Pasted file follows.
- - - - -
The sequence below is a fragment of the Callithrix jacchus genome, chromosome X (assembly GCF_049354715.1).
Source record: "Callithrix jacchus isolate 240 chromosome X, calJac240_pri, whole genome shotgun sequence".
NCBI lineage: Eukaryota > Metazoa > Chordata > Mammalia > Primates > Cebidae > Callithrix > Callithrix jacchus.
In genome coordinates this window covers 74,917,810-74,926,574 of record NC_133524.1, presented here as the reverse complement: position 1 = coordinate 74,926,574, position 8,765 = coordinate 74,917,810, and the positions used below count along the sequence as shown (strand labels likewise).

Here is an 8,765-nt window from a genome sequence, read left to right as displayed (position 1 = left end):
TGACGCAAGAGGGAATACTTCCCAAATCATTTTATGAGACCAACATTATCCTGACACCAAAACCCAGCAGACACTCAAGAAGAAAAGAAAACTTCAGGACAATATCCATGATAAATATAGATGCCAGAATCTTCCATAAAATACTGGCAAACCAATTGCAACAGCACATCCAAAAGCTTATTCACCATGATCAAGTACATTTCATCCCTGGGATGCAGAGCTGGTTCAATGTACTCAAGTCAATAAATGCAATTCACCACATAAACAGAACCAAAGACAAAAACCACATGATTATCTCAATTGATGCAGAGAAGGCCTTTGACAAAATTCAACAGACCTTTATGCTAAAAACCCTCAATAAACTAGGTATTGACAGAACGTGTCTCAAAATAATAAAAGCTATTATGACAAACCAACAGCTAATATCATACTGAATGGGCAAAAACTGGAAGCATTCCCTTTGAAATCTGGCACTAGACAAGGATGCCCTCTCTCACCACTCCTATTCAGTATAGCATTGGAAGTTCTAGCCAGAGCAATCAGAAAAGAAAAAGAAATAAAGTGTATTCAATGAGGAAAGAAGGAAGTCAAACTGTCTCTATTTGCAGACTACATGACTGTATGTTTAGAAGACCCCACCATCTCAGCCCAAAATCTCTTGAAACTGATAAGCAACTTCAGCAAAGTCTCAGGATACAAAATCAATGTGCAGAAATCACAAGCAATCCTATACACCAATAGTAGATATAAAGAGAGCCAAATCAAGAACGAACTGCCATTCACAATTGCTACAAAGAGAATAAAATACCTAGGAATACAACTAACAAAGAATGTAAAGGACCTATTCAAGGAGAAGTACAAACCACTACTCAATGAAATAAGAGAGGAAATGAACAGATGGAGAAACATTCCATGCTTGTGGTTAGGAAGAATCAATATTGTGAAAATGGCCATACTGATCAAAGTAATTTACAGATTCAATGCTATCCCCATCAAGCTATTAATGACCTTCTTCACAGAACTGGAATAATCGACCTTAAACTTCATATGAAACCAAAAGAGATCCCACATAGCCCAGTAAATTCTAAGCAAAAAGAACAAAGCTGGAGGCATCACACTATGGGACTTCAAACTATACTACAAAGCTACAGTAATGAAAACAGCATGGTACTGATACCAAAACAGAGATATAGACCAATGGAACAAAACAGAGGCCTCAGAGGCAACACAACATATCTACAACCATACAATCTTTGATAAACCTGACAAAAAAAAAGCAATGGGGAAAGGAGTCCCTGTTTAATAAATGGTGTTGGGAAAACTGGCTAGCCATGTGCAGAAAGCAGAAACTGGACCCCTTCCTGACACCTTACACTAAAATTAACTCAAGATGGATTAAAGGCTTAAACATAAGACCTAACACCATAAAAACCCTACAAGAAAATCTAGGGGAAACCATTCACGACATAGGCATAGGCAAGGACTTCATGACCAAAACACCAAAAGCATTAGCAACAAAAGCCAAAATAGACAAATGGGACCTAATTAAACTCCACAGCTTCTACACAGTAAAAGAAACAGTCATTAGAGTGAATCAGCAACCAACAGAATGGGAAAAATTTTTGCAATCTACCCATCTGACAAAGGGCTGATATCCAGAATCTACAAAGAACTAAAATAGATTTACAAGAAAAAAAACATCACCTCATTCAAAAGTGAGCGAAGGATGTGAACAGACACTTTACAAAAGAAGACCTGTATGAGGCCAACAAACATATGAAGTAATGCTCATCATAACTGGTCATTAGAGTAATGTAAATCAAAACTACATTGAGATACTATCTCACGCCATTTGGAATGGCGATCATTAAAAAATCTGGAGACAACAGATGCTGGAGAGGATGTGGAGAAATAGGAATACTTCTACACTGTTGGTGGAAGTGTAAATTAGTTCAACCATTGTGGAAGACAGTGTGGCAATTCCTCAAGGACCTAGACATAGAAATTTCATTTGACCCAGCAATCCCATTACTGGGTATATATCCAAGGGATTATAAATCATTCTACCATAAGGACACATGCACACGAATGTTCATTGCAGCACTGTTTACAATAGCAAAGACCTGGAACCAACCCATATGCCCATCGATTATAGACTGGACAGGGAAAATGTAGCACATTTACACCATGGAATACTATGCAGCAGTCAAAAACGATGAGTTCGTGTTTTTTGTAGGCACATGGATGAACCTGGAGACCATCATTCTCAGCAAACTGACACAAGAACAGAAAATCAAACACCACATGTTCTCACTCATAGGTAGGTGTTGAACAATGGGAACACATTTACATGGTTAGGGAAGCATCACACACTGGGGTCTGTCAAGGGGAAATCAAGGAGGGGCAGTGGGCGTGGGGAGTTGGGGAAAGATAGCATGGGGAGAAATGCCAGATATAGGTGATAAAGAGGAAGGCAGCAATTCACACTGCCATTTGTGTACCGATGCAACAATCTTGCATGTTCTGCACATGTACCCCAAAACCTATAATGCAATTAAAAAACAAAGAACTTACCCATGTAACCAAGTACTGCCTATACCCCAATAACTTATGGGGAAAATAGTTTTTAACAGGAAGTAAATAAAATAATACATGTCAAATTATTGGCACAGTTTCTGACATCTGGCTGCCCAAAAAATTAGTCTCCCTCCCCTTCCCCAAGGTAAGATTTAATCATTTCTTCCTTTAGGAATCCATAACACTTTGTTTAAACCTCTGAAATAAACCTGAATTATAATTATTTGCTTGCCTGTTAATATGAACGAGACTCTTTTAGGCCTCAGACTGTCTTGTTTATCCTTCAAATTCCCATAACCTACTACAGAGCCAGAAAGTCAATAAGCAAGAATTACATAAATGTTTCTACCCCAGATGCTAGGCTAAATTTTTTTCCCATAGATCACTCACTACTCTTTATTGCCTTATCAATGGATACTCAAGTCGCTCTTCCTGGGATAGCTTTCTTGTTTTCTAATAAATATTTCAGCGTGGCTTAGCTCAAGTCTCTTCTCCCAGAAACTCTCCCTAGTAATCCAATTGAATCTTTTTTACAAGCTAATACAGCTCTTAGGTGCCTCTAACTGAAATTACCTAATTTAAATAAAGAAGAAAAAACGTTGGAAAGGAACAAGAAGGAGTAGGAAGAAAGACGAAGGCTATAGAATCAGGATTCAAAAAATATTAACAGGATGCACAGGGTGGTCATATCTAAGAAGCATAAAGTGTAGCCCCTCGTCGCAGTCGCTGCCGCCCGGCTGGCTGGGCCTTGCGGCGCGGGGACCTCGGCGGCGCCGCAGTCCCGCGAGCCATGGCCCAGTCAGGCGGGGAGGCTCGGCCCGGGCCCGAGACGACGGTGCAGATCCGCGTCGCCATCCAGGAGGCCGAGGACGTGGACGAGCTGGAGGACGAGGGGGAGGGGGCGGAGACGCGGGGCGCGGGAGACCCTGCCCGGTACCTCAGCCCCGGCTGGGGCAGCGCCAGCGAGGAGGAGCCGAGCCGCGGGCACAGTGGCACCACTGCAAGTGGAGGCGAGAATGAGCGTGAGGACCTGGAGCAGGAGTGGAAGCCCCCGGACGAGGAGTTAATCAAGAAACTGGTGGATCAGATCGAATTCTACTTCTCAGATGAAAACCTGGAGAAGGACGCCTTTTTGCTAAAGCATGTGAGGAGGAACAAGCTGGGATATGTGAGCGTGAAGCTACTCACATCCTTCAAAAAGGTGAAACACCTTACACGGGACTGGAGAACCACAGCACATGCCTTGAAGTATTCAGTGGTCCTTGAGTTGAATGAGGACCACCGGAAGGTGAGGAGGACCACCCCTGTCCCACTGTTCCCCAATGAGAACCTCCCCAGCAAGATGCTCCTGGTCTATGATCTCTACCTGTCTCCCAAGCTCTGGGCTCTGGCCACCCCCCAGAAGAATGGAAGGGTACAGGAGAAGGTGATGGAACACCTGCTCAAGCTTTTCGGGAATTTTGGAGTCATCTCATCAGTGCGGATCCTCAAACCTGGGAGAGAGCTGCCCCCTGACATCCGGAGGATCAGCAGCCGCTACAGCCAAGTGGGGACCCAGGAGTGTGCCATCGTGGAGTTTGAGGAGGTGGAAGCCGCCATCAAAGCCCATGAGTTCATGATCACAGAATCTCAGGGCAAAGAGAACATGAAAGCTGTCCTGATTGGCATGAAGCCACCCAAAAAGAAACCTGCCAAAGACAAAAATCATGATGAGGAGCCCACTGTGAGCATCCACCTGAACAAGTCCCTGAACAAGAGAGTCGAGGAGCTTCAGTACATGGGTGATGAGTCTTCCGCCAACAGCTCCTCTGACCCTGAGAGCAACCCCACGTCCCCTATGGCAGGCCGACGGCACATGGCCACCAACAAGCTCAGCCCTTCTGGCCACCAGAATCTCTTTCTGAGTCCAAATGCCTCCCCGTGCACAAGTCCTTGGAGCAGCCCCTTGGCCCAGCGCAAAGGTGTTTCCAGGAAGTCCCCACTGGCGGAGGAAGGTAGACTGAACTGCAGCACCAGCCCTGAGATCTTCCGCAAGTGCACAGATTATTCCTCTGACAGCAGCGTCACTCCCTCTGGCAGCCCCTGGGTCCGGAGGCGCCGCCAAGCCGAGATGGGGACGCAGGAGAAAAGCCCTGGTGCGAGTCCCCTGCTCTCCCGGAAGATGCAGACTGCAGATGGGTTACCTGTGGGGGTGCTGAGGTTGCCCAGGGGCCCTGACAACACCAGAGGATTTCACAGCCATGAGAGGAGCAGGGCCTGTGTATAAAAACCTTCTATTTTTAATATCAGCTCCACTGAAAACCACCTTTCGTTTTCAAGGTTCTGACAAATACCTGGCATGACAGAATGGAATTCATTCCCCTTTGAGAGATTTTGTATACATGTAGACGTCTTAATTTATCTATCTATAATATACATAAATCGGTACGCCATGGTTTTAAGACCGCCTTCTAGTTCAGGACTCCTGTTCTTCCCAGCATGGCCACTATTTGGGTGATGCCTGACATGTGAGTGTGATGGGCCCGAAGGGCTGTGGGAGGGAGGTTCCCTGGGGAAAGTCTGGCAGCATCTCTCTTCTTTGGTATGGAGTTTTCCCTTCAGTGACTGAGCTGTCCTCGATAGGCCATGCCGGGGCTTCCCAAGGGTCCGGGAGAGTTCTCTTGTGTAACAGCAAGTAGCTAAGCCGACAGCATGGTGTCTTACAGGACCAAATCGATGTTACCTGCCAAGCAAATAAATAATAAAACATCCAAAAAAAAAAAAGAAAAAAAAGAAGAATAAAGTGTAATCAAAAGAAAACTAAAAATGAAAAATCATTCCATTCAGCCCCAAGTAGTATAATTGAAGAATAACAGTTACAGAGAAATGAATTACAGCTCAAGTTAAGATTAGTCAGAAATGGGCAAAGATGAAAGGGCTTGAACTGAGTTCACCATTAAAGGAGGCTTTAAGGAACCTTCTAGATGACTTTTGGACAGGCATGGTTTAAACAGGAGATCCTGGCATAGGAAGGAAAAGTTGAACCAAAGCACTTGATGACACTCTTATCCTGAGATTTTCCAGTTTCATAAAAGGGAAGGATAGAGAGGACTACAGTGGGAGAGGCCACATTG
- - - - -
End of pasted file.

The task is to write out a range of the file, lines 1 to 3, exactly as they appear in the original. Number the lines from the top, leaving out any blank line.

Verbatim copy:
The sequence below is a fragment of the Callithrix jacchus genome, chromosome X (assembly GCF_049354715.1).
Source record: "Callithrix jacchus isolate 240 chromosome X, calJac240_pri, whole genome shotgun sequence".
NCBI lineage: Eukaryota > Metazoa > Chordata > Mammalia > Primates > Cebidae > Callithrix > Callithrix jacchus.